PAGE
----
For Kenneth Lonergan, an ambivalent moment in the sun

NEW YORK (AP) " The filmmaker and playwright Kenneth Lonergan, a self-described "ultra-naturalist" whose eloquently empathic stories tremble with the richness of daily life, began his writing career, surprisingly, awash in science fiction.

He was (and still is) a die-hard Trekkie. He has seen "2001: A Space Odyssey" more than 50 times, he estimates. One of his early plays (unproduced so far) is about two spacemen spinning through the universe for years after their ship was disintegrated. Lonergan would lead Matthew Broderick, his best friend since high-school, from their Upper West Side neighborhood to the Ziegfeld Theatre to see "Close Encounters of the Third Kind." ''He liked to sit about two or three rows back and just get blasted by it," recalls Broderick.

Lonergan's plays and films, talky and naturalistic, employ nothing like Spielbergian grandeur. But they can nevertheless, on a purely human scale, just as surely overpower in their fullness of life, in their warm, melancholic intimacy.

"Life is full of very interesting, small details that usually get skipped over for the sake of economy," Lonergan, rumpled and genial, said in a recent interview in Soho, not far from where he lives with his wife, the actress J. Smith-Cameron and their 10-year-old daughter. "And those little details dictate all sorts of things in life.

When I skip over them, there's not much left."

That sensitive eye has made Lonergan, 54, one of the most celebrated playwrights of his generation, and a figure of cultish ardor for his first two films: the luminous sibling drama "You Can Count on Me" and the ambitious New York masterwork "Margaret." The latter was embroiled for years in a law suit and disagreements with the distributor, Fox Searchlight, and received only the scantest of theatrical releases. Lonergan's favored longer edit has steadily gained in stature.

Now, cinematic redemption is at hand. Lonergan's new film, "Manchester by the Sea" (in theaters Friday), is already one of the most acclaimed movies of the year, roundly pegged as an Oscar favorite. It stars Casey Affleck as a janitor whose brother's death returns him to his Massachusetts fishing village hometown, a homecoming that resurfaces a trauma from the past. His brother's will names him guardian of a teenage son.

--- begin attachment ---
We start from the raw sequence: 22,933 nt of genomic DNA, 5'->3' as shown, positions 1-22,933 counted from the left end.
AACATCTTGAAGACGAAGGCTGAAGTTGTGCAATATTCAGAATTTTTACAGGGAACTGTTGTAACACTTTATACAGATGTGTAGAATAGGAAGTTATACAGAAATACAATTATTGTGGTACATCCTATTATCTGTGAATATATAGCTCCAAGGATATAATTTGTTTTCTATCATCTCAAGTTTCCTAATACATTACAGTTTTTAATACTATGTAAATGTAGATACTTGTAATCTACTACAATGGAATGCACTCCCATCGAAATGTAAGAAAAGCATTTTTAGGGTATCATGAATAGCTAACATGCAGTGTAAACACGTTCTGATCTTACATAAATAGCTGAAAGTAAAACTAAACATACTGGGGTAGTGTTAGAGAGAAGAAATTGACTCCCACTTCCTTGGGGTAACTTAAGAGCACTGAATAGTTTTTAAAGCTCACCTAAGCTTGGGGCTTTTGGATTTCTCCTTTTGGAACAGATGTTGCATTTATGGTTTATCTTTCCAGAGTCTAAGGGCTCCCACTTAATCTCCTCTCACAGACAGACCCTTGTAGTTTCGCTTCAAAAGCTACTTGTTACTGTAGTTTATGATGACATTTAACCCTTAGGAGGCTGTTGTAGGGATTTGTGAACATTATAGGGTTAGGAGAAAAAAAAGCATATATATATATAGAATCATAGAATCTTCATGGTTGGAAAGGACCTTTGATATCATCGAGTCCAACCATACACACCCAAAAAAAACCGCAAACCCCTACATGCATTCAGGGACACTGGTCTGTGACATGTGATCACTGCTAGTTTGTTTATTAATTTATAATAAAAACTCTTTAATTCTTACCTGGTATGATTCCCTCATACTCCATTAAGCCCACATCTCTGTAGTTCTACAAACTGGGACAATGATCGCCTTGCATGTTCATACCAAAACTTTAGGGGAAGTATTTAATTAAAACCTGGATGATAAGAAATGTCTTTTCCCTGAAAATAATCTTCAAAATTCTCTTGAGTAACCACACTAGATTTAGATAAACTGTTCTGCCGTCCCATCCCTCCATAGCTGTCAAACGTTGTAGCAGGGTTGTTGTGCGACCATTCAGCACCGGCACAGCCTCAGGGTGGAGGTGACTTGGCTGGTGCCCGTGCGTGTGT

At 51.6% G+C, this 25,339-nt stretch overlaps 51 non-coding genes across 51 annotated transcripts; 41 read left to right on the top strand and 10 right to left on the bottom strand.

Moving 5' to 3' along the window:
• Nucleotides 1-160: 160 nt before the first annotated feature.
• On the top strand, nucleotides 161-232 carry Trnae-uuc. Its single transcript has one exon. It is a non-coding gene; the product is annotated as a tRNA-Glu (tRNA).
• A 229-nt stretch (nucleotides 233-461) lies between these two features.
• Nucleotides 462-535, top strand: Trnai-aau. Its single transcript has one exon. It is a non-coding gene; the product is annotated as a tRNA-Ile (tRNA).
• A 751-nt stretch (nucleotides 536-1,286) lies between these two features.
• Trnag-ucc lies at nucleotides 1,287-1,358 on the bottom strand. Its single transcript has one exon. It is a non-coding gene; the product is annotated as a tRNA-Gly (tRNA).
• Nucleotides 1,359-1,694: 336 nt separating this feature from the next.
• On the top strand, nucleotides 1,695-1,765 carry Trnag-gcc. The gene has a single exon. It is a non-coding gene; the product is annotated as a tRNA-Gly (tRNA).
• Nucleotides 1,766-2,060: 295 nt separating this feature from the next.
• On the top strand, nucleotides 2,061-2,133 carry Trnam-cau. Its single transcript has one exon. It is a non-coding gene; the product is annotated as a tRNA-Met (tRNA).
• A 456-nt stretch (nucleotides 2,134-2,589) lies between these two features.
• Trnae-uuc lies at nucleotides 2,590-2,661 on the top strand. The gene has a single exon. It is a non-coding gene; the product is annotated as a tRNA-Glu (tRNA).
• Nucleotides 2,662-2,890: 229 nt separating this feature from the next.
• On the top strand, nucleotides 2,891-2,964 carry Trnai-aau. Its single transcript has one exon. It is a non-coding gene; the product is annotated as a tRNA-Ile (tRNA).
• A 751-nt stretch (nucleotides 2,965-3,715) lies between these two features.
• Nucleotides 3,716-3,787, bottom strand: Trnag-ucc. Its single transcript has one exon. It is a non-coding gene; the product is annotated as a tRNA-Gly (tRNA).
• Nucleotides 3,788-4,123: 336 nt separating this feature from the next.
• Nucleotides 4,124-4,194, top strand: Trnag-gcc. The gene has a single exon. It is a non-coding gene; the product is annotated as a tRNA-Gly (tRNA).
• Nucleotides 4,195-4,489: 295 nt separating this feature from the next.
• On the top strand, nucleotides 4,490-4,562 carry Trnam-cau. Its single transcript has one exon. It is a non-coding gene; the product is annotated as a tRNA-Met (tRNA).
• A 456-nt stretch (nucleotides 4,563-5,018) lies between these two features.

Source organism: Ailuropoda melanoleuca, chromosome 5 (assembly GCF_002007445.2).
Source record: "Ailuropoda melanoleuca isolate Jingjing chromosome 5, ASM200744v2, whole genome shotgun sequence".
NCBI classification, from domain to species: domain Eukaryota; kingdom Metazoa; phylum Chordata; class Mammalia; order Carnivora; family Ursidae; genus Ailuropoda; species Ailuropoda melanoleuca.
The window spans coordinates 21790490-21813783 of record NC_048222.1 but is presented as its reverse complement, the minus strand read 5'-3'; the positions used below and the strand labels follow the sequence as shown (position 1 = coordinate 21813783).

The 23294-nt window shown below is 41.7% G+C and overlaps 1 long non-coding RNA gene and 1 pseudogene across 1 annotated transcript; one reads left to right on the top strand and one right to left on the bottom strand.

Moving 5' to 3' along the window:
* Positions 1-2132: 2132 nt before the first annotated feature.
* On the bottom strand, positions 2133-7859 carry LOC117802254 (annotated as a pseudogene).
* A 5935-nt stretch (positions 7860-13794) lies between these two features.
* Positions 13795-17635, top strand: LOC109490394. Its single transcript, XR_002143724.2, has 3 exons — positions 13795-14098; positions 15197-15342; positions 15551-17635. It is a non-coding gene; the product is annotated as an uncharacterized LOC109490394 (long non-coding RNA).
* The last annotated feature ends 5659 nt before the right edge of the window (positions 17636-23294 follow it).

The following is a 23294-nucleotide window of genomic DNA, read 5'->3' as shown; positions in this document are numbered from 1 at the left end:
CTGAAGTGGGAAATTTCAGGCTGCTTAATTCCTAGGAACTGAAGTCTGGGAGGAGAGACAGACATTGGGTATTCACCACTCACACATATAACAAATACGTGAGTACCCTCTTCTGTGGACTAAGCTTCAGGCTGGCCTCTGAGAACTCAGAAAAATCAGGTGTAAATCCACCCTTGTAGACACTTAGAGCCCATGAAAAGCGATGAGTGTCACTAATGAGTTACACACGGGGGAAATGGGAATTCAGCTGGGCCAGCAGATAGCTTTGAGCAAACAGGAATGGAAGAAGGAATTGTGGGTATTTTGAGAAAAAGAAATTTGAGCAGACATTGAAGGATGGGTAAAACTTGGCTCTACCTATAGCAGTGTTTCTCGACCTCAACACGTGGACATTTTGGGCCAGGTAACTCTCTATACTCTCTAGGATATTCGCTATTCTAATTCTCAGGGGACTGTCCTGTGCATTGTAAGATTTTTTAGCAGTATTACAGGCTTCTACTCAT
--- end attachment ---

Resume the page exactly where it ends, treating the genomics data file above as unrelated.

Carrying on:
The film, toggling between the past and present, runs on two rails at once, leading to a heartbreaking portrait of a tragedy's long, unshakable shadow.

"I was a little chagrined to work on it because these things have happened to real people, and worse, and you sometimes wonder if you have any right to be making it into a fun story for people to compliment you on," says Lonergan with a chuckle. "Then I figured why not, it's worth talking about, it's worth trying to look at and be truthful about and respectful of."

The idea of the film was first brought to Lonergan by Matt Damon (who co-stars in "Margaret") and John Krasinski. They hoped Lonergan would write it and Damon would direct and star. Time passed and schedules got complicated, and ultimately Lonergan took up directing, too, with Damon (now a producer) handing the role to his longtime friend, Affleck. It was, to a certain extent, a lifeline out of the debilitating saga " the "unrelenting difficulties," Lonergan says " of "Margaret."

"I certainly saw the value in giving him a good job, but my motives were probably far more selfish than that," says Damon. "He's my favorite writer."

"Manchester by the Sea" drew raves at its Sundance Film Festival premiere, where Amazon plunked down $10 million for distribution rights. Being the toast of Hollywood would put some in the mood for celebration. Not Lonergan.

"He's a curmudgeon, as everyone says," says Broderick. "Kenny said, 'I don't know if I feel good because I improved myself and I feel better or if it's because everyone's telling me I'm great.' That definitely doesn't hurt. As we get older, you can really appreciate this is a wonderful time for him and he should enjoy it. And he should use it to make whatever he wants."

Affleck, who starred in a London production of Lonergan's "Youth in Revolt," describes Lonergan as allergic to sentimentality and artificial convention.

"He talks about the characters like they're friends of yours you've known your whole life," says Affleck. "It just seems like human beings and at the end you're sobbing and you're not sure why because people have just been fighting about whether to order pizza or not. It's a magic trick."

Lonergan, though, is less mystical about his process. When he gets stuck, he says, he tries to think pragmatically about his characters, the way an actor might. Did she have dinner yet? Would she have needed to make that phone call? Some of the scenes in "Manchester by the Sea" came out of Lonergan simply driving up and down Cape Ann to figure out how his characters would have gotten around.

"I've always just tried as hard as I could to do whatever was necessary to access whatever secrets that I didn't know about that were inside of me," says Lonergan. "You do certain steering of that. But mostly what I hope is you're like: 'That would be cool.' And you don't know why and you don't ask why."

How does he steer himself? Lonergan smiles. "I don't know. I've forgotten how."

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Follow AP Film Writer Jake Coyle on Twitter at: http://twitter.com/jakecoyleAP

This story has been automatically published from the Associated Press wire which uses US spellings

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